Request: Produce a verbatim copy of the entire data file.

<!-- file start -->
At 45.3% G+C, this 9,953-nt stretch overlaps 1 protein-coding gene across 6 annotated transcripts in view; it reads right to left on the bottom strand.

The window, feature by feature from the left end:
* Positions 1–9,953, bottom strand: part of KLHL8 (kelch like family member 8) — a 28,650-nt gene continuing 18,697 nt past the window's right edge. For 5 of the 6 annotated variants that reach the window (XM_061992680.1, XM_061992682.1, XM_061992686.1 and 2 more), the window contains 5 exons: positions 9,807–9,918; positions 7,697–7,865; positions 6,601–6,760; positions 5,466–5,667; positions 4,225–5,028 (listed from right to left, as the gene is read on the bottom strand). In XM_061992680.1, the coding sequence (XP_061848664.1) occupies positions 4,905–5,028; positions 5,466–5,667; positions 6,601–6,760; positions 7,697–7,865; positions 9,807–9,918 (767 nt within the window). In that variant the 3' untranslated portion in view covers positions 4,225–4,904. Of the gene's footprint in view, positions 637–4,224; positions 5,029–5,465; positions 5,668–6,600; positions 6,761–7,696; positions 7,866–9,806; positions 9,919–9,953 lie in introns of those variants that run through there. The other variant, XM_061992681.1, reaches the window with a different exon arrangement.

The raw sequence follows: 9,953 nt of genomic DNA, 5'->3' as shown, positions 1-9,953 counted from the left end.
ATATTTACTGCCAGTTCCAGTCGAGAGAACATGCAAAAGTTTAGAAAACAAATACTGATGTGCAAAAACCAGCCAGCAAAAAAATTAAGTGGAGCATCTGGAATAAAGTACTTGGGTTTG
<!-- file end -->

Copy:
At 45.3% G+C, this 9,953-nt stretch overlaps 1 protein-coding gene across 6 annotated transcripts in view; it reads right to left on the bottom strand.

The window, feature by feature from the left end:
* Positions 1–9,953, bottom strand: part of KLHL8 (kelch like family member 8) — a 28,650-nt gene continuing 18,697 nt past the window's right edge. For 5 of the 6 annotated variants that reach the window (XM_061992680.1, XM_061992682.1, XM_061992686.1 and 2 more), the window contains 5 exons: positions 9,807–9,918; positions 7,697–7,865; positions 6,601–6,760; positions 5,466–5,667; positions 4,225–5,028 (listed from right to left, as the gene is read on the bottom strand). In XM_061992680.1, the coding sequence (XP_061848664.1) occupies positions 4,905–5,028; positions 5,466–5,667; positions 6,601–6,760; positions 7,697–7,865; positions 9,807–9,918 (767 nt within the window). In that variant the 3' untranslated portion in view covers positions 4,225–4,904. Of the gene's footprint in view, positions 637–4,224; positions 5,029–5,465; positions 5,668–6,600; positions 6,761–7,696; positions 7,866–9,806; positions 9,919–9,953 lie in introns of those variants that run through there. The other variant, XM_061992681.1, reaches the window with a different exon arrangement.

The raw sequence follows: 9,953 nt of genomic DNA, 5'->3' as shown, positions 1-9,953 counted from the left end.
ATATTTACTGCCAGTTCCAGTCGAGAGAACATGCAAAAGTTTAGAAAACAAATACTGATGTGCAAAAACCAGCCAGCAAAAAAATTAAGTGGAGCATCTGGAATAAAGTACTTGGGTTTG